I am not a stay-at-home mom. 

It’s true, I don’t have a job in an office building or a hospital or at any other physical address other than the one where I rest my head, but staying home?

I’m hardly ever there.

This morning, my husband left for work before the sun came up. As the door clicked behind him, the first of our four kids rustled awake, demanding granola bars and milk in short order. 

That woke the baby, of course, who cried while I pulled blankets from a growling first-grader and flicked the top light on above a groggy third-grader, badgering them to get up, get moving, get dressed, IT’S TIME. 

In a parallel universe, I’ve fixed their sack lunches the night before, signed all their school papers, and located shoes/sweatshirts/water bottles/sanity. But this is reality, and that ship sailed by week three of the school year. The good news: I’ve become a sort of nursing ninja who can breastfeed a baby with one hand, spread peanut butter with the other, and sign permission slips with my toes.

The bad news: it all leaves my house looking like a small nuclear explosion went off but there’s no time to try to deal with the fallout.

I herd the children into the garage at the last possible “on schedule” moment, only to dash back inside no less than three times for a forgotten backpack, a critically needed drink of water, and a missing left shoe. 

I’m sweating, and it’s barely 8 a.m. 

Once the three older kids have been delivered to their respective schools, you’d think the “staying at home” portion of this mom gig would start. And, back in that parallel universe, it probably does. 

But remember, this is that pesky real world. 

The dog has to get to the groomer. We need toilet paper so there’s a Target run required. There are books due back to the library last week. I’ve got to reschedule a haircut appointment that conflicts with choir rehearsal. By the time that’s all checked off, it’s time to pick up the preschooler.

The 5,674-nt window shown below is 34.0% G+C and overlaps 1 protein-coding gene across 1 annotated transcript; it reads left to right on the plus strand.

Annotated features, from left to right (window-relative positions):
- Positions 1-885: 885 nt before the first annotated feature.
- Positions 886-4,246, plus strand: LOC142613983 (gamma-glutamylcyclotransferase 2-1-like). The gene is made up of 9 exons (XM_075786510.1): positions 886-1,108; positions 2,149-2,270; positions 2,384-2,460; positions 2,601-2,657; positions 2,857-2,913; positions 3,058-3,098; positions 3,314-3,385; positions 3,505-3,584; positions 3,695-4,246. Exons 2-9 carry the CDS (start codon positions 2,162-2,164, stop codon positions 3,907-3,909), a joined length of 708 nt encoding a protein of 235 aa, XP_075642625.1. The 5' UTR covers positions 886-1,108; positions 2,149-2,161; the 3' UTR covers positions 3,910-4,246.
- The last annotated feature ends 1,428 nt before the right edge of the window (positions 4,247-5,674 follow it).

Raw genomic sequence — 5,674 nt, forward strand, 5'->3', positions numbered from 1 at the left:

We grab lunch, swing by the store for a few forgotten groceries, and finally turn the ship towards home. 

The one I supposedly “stay at” full time. 

The one that still has toast crusts and half-emptied glasses of chocolate milk and dried chunks of banana adorning the countertop. 

The one that has a load of laundry on the living room floor waiting to be folded and two more waiting in the wings to be washed. 

The one that I’ll be driving away from again in 20 minutes (with the added bonus of having to wake the baby from a long overdue nap that started and stopped twice in the car) to pick up the kids from school. 

There’s nothing “stay at home” about being a stay-at-home mom. 

So what do you say we drop the modifiers? Let’s not be “working moms” or “stay at home moms” anymore, deal? Can’t we just be moms who love their kids, who treasure their homes, and who are all doing the best they can to stay afloat? 

I don’t know about you, but I’m way too busy mothering to be anything else.

Carolyn Moore

Carolyn traded a career in local TV news for a gig as a stay-at-home mom, where the days are just as busy and the pay is only slightly worse. She lives in flyover country with her husband and four young kids, and occasionally writes about raising them at Assignment Mom